As a good opener should, “After the Fight” also establishes the album’s primary theme. On The Long Fall Back to Earth, Haseltine seemed to find his muse by singing almost exclusively about human relationships. This trend is honed and sharpened on Inland, dealing specifically with domestic disputes and the difficulties of maintaining romantic relationships, all buoyed by striking honesty and keen observations about how relationships have transformed in the digital age. While “Fight” uses a boxing analogy to introduce the topic, and another song references “battle lines,” the lyrics are more often than not very direct–and highly effective. When Haseltine sings lines like, “Behind the door we are unhappy / that’s between you and me,” every word is thoroughly and heartbreakingly believable. The wisdom laced between each word feels hard-earned, as if the band members spent the years leading up to this album actually dealing with heartaches, separations, and arguments that could have ended in divorce, along with the general difficulties of having wives and families while living on the road touring.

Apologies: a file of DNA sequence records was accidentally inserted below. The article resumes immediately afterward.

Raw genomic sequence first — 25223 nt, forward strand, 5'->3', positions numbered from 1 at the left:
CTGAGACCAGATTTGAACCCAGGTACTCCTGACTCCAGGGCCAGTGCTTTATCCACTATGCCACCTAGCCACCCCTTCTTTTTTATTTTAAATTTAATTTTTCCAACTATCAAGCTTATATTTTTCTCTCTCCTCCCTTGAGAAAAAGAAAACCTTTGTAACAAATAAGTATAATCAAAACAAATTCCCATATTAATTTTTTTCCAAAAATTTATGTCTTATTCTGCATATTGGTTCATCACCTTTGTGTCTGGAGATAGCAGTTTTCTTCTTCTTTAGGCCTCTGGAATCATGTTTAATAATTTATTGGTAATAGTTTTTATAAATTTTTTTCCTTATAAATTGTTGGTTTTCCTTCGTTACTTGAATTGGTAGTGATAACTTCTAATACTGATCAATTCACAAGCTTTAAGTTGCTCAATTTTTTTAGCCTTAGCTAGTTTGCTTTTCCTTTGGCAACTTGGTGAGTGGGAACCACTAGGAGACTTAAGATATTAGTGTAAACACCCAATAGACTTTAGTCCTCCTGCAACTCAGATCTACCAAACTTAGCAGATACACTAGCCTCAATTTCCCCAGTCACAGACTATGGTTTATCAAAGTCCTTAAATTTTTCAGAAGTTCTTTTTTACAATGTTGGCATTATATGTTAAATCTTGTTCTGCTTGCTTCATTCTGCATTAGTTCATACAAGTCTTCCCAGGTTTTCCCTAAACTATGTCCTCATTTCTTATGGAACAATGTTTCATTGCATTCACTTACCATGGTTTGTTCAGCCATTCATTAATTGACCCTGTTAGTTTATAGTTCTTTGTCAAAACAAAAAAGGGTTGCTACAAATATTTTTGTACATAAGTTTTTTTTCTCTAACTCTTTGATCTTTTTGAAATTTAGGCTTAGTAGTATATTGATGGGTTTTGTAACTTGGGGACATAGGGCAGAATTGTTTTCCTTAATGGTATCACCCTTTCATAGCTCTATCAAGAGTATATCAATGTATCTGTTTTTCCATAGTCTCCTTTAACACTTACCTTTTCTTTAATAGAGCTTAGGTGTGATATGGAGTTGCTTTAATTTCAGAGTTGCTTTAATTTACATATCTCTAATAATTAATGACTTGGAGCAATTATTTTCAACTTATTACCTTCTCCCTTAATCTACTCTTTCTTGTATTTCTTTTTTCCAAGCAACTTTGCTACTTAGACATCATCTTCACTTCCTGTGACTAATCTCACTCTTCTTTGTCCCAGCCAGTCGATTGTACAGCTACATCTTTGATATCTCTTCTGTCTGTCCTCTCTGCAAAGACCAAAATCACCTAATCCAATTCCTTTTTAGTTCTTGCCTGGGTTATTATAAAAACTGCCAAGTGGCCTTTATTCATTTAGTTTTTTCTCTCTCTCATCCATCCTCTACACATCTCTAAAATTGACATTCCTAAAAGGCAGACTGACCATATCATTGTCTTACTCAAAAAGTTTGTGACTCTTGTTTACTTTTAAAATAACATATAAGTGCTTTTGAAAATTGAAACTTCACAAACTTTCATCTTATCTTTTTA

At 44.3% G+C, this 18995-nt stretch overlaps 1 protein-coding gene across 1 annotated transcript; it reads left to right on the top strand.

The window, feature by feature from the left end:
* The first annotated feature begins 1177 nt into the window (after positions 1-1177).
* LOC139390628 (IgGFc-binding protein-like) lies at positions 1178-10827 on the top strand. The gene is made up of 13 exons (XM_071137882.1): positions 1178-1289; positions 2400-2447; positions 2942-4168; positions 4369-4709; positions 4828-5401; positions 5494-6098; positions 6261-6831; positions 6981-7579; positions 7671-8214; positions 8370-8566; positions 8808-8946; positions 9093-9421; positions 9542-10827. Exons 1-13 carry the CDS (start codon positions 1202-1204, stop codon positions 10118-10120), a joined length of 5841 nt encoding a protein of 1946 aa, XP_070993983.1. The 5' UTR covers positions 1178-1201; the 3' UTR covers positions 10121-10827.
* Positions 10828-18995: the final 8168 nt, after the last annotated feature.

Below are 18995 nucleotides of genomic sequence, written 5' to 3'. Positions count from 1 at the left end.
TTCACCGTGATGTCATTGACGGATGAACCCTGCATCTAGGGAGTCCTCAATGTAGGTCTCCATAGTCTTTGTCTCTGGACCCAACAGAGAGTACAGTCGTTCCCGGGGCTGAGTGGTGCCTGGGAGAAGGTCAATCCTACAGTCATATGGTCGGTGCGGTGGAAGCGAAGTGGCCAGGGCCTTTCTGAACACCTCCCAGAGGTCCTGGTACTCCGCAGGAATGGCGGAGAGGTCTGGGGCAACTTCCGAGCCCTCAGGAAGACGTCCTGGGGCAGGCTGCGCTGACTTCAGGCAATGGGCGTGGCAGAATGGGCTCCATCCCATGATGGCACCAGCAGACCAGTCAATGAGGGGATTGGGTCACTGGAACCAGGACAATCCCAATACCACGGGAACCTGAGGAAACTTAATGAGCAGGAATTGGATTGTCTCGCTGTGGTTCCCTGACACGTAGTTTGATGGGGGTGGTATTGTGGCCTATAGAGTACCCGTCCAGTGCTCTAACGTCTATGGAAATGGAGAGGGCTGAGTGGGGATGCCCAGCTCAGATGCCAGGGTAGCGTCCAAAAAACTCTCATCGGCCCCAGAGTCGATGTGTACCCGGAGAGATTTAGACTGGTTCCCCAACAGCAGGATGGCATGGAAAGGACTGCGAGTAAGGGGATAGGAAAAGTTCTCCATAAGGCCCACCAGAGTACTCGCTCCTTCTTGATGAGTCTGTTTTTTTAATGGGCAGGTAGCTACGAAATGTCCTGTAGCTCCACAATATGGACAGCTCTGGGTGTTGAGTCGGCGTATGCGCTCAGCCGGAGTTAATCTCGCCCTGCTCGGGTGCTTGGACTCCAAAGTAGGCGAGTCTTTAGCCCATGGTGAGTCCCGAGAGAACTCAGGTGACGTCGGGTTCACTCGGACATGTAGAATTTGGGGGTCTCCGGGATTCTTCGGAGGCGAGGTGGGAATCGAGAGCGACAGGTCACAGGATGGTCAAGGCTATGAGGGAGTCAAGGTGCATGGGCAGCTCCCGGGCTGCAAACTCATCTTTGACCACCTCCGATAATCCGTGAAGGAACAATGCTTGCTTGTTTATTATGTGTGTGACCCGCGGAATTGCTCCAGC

As remarkable as the music is, pulling off a balancing act between inventive and subtle, it’s truly the lyrics that elevate Inland to a different level. Each song builds upon the album’s theme without any song falling short and being redundant. Interestingly, this is also Jars of Clay’s most non-religious set, having spent most of its career wrestling with how attached it should be to the “Christian music” label it was initially marketed with. Here, the closest the lyrics get to Christianity are infrequent references to things like “faith” or “rapture,” but the context is utterly relatable, nothing that a non-religious person could bat an eye at: “Faith in available excess / Proof we were destined to care less // It’s life on the wrong side of rapture / Dismiss what we can’t manufacture / Compassion just sounds like complaining / Hit the keys but the notes aren’t sustaining // Look in my eyes, touch my face / We’re limping along in the human race / The sound of your heartbeat is out of place.”